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British Columbia, Canada
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So as part of a project I am working on, I need to convert float numbers (ie 42.24 or 123.45) into an array like so:


|0|4|2|2|4|
|1|2|3|4|5|


This way I can access the first digit, process it, access the second digit, process it, etc, etc...

Can anyone provide me with the way to do this?
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Use Google to lookup 'sprintf'

EDIT: Boy did I mess that one up.
NOTE TO SELF: Ignore the urge to post from a mobile device!
« Last Edit: February 04, 2013, 12:19:24 am by lloyddean » Logged

Poole, Dorset, UK
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What do you mean by process it?

Mark
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Do each of those little boxes represent integers or chars ?

Are the numbers always the same length ?

How do you know where the decimal point goes ?
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What do you mean by process it?

Mark


Do something with it. What the program eventually will be doing is taking each digit from the program and pulsing the number on a speaker as part of a larger setup, so for 45.32 it would pulse 4 times, take a break, pulse 5 times, 3 times then 2 times.
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Multiply it by 10^n where n is the precision, assign the result to an int, and pass it into itoa()

That will give you a char representation. If you need the numeric value, subtract '0' from the digit.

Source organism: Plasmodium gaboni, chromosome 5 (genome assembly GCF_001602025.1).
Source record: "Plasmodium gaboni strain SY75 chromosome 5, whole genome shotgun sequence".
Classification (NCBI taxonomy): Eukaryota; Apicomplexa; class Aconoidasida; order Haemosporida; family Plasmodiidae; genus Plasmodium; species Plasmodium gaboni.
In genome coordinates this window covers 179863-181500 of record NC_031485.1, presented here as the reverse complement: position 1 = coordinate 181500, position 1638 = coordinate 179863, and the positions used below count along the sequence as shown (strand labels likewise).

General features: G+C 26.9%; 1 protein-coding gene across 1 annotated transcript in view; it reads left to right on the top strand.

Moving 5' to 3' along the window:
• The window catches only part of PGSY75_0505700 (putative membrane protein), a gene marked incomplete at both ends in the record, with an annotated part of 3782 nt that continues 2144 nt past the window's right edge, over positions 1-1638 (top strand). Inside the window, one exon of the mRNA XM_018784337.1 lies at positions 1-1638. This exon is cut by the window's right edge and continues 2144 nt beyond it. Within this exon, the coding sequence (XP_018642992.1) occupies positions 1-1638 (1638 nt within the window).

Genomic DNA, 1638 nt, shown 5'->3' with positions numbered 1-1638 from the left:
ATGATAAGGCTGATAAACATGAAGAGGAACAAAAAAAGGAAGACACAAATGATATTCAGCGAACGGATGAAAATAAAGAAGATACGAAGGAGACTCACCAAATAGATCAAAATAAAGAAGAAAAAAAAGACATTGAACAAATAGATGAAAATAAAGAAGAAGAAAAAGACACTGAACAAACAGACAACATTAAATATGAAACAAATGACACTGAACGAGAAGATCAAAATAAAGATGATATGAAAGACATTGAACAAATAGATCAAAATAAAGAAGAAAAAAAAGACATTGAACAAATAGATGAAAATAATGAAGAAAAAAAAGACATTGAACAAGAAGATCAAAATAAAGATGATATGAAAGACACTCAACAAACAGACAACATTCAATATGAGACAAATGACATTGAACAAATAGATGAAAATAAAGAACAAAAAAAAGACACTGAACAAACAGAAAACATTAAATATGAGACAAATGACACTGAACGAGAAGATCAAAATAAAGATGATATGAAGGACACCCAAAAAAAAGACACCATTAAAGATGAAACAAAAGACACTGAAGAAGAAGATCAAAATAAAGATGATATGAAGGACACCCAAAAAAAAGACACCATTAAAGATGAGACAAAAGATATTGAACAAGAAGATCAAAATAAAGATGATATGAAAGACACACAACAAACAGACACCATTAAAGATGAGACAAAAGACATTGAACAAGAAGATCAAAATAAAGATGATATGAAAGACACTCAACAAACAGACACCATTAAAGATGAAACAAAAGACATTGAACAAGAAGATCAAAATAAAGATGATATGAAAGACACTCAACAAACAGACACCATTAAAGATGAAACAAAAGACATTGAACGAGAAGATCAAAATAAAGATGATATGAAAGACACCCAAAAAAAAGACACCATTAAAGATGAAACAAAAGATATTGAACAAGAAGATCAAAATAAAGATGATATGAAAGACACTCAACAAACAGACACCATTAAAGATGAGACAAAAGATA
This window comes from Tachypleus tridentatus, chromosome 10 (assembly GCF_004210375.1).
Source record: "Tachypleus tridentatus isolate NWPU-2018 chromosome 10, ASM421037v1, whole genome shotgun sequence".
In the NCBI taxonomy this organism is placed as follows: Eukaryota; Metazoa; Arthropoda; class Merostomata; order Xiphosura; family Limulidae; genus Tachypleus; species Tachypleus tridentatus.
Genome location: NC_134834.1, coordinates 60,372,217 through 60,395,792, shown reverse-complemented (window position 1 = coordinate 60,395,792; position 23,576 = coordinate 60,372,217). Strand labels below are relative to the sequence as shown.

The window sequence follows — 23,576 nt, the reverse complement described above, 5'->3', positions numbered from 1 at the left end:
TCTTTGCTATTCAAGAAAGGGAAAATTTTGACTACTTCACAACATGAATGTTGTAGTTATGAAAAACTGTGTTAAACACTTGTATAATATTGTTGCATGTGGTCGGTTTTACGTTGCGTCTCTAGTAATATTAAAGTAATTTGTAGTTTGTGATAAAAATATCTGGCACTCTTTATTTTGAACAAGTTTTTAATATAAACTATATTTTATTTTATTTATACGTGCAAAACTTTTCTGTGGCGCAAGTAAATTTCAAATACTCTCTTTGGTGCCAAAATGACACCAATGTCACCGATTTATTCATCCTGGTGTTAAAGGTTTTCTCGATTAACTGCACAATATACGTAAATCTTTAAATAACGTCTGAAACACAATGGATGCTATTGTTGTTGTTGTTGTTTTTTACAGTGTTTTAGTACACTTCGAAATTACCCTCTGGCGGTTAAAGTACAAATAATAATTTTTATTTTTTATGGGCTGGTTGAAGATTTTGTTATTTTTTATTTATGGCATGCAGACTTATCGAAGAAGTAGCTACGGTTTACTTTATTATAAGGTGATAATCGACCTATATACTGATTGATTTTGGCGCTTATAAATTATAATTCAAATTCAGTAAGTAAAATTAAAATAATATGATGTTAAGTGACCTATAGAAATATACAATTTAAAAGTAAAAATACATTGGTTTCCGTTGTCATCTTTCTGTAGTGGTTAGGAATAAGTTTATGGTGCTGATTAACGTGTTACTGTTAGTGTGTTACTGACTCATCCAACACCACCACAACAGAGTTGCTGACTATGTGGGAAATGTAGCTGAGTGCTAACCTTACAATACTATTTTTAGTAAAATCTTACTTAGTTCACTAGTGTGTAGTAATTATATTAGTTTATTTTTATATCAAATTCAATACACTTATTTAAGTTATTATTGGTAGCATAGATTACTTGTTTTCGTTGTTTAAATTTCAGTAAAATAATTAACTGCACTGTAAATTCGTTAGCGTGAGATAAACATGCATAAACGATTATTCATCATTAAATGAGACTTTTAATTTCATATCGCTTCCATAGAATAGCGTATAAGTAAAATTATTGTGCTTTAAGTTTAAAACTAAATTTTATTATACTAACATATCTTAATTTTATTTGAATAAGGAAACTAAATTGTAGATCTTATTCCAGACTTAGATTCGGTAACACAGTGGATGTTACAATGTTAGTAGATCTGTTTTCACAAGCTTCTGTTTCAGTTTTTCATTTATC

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Do each of those little boxes represent integers or chars ?

Are the numbers always the same length ?

How do you know where the decimal point goes ?

Each box represents a char, the numbers are all in the format 000.00, they will never get larger, so the number could be 000.01 or it could be 018.00, and I would write it out like 0|0|0|0|1 or 0|1|8|0|0. It is my way of showing you the array, so for the array for 123.34 would be manually created like this:
Code:
int array[] = {
  1, 2, 3, 4,  }; 


I apologize if this isn't making sense, I have trouble explaining my thoughts
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OP: You could use sprint() to turn the float into a C string and process the text or you could multiply the float by 1000 if you want to save to 3 places and store the value in a long and chop through it using more direct integer techniques, the kind you did with pencil on paper in the old days. The least digit is the remainder of divide by 10, the modulo (%) operation gives that, a loop can chop off the low digit of the number every time around until there's nothing left. That's right to left, can be buffered for later left to right read or save or activate order.

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I find it harder to express logic in English than in Code.
Sometimes an example says more than many times as many words.

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Code:
float f=43.24
char buf[7] ;
sprintf(buf,"%f",f);
char result[6] ;
int j=0 ;
for ( int i=0 ; i<7 ; i++ )
{
    char ch = buf[i] ;
    if ( '0' <= ch && ch <= '9' )
    {
       result[j]= ch ;
       j++;
    }
}
result[j]='\0' ;



Something like this will probably work.
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Quote
Something like this will probably work.
Or not, since the %f format specifier is not supported on the Arduino.

@OP
Look at the dtsostf() function. It IS supported on the Arduino.
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